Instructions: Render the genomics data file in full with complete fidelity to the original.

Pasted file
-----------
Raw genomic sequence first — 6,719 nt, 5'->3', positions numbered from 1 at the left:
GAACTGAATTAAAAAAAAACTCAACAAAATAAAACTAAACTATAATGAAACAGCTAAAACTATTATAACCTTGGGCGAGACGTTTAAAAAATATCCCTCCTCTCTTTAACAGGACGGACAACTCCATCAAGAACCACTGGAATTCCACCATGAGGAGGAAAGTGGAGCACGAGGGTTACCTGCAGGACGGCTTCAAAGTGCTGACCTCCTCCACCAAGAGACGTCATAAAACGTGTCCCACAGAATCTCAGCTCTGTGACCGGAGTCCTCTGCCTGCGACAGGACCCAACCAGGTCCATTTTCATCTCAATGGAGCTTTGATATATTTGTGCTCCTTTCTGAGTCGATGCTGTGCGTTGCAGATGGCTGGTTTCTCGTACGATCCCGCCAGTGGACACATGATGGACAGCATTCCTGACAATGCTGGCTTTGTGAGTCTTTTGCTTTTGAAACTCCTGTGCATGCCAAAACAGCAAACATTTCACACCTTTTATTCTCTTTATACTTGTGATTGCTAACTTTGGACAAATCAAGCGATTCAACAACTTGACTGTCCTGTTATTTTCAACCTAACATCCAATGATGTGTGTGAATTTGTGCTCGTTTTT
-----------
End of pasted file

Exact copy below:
Raw genomic sequence first — 6,719 nt, 5'->3', positions numbered from 1 at the left:
GAACTGAATTAAAAAAAAACTCAACAAAATAAAACTAAACTATAATGAAACAGCTAAAACTATTATAACCTTGGGCGAGACGTTTAAAAAATATCCCTCCTCTCTTTAACAGGACGGACAACTCCATCAAGAACCACTGGAATTCCACCATGAGGAGGAAAGTGGAGCACGAGGGTTACCTGCAGGACGGCTTCAAAGTGCTGACCTCCTCCACCAAGAGACGTCATAAAACGTGTCCCACAGAATCTCAGCTCTGTGACCGGAGTCCTCTGCCTGCGACAGGACCCAACCAGGTCCATTTTCATCTCAATGGAGCTTTGATATATTTGTGCTCCTTTCTGAGTCGATGCTGTGCGTTGCAGATGGCTGGTTTCTCGTACGATCCCGCCAGTGGACACATGATGGACAGCATTCCTGACAATGCTGGCTTTGTGAGTCTTTTGCTTTTGAAACTCCTGTGCATGCCAAAACAGCAAACATTTCACACCTTTTATTCTCTTTATACTTGTGATTGCTAACTTTGGACAAATCAAGCGATTCAACAACTTGACTGTCCTGTTATTTTCAACCTAACATCCAATGATGTGTGTGAATTTGTGCTCGTTTTT